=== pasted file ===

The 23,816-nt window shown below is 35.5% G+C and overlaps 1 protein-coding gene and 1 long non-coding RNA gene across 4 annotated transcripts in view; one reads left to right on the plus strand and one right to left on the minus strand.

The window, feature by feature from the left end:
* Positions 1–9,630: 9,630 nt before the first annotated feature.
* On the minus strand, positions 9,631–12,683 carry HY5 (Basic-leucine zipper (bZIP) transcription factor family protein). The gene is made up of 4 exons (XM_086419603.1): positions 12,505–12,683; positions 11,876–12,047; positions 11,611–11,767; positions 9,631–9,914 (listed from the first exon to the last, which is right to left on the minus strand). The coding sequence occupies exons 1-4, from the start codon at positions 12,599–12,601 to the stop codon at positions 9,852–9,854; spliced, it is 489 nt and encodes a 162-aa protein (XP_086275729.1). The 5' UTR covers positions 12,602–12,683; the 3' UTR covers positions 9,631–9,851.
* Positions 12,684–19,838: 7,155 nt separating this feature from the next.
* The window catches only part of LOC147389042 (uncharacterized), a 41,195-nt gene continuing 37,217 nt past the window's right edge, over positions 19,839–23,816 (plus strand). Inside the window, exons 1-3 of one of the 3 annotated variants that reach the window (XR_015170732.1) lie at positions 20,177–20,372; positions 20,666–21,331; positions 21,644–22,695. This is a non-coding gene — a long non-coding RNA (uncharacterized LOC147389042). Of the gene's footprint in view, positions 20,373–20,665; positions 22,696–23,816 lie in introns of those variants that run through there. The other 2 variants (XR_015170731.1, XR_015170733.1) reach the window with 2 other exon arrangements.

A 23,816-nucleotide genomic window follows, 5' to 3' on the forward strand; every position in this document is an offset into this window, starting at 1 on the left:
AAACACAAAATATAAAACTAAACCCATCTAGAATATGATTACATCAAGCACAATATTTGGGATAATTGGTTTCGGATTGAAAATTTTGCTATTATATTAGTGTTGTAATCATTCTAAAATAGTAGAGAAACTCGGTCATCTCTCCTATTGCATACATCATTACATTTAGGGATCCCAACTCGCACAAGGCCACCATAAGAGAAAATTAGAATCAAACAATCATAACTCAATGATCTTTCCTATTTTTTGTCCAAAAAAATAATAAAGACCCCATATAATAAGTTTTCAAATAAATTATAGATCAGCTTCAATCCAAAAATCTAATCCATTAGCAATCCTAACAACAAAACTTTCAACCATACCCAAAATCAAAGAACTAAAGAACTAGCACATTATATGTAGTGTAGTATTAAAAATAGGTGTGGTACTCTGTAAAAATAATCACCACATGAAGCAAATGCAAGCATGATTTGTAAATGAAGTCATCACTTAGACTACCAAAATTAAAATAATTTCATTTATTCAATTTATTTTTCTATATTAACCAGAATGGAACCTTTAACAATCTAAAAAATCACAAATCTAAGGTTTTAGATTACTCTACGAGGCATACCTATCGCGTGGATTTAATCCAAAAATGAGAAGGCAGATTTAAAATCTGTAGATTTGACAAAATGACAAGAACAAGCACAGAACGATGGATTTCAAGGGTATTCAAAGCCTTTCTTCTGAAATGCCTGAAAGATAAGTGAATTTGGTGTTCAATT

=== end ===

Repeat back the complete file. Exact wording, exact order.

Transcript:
The 23,816-nt window shown below is 35.5% G+C and overlaps 1 protein-coding gene and 1 long non-coding RNA gene across 4 annotated transcripts in view; one reads left to right on the plus strand and one right to left on the minus strand.

The window, feature by feature from the left end:
* Positions 1–9,630: 9,630 nt before the first annotated feature.
* On the minus strand, positions 9,631–12,683 carry HY5 (Basic-leucine zipper (bZIP) transcription factor family protein). The gene is made up of 4 exons (XM_086419603.1): positions 12,505–12,683; positions 11,876–12,047; positions 11,611–11,767; positions 9,631–9,914 (listed from the first exon to the last, which is right to left on the minus strand). The coding sequence occupies exons 1-4, from the start codon at positions 12,599–12,601 to the stop codon at positions 9,852–9,854; spliced, it is 489 nt and encodes a 162-aa protein (XP_086275729.1). The 5' UTR covers positions 12,602–12,683; the 3' UTR covers positions 9,631–9,851.
* Positions 12,684–19,838: 7,155 nt separating this feature from the next.
* The window catches only part of LOC147389042 (uncharacterized), a 41,195-nt gene continuing 37,217 nt past the window's right edge, over positions 19,839–23,816 (plus strand). Inside the window, exons 1-3 of one of the 3 annotated variants that reach the window (XR_015170732.1) lie at positions 20,177–20,372; positions 20,666–21,331; positions 21,644–22,695. This is a non-coding gene — a long non-coding RNA (uncharacterized LOC147389042). Of the gene's footprint in view, positions 20,373–20,665; positions 22,696–23,816 lie in introns of those variants that run through there. The other 2 variants (XR_015170731.1, XR_015170733.1) reach the window with 2 other exon arrangements.

A 23,816-nucleotide genomic window follows, 5' to 3' on the forward strand; every position in this document is an offset into this window, starting at 1 on the left:
AAACACAAAATATAAAACTAAACCCATCTAGAATATGATTACATCAAGCACAATATTTGGGATAATTGGTTTCGGATTGAAAATTTTGCTATTATATTAGTGTTGTAATCATTCTAAAATAGTAGAGAAACTCGGTCATCTCTCCTATTGCATACATCATTACATTTAGGGATCCCAACTCGCACAAGGCCACCATAAGAGAAAATTAGAATCAAACAATCATAACTCAATGATCTTTCCTATTTTTTGTCCAAAAAAATAATAAAGACCCCATATAATAAGTTTTCAAATAAATTATAGATCAGCTTCAATCCAAAAATCTAATCCATTAGCAATCCTAACAACAAAACTTTCAACCATACCCAAAATCAAAGAACTAAAGAACTAGCACATTATATGTAGTGTAGTATTAAAAATAGGTGTGGTACTCTGTAAAAATAATCACCACATGAAGCAAATGCAAGCATGATTTGTAAATGAAGTCATCACTTAGACTACCAAAATTAAAATAATTTCATTTATTCAATTTATTTTTCTATATTAACCAGAATGGAACCTTTAACAATCTAAAAAATCACAAATCTAAGGTTTTAGATTACTCTACGAGGCATACCTATCGCGTGGATTTAATCCAAAAATGAGAAGGCAGATTTAAAATCTGTAGATTTGACAAAATGACAAGAACAAGCACAGAACGATGGATTTCAAGGGTATTCAAAGCCTTTCTTCTGAAATGCCTGAAAGATAAGTGAATTTGGTGTTCAATT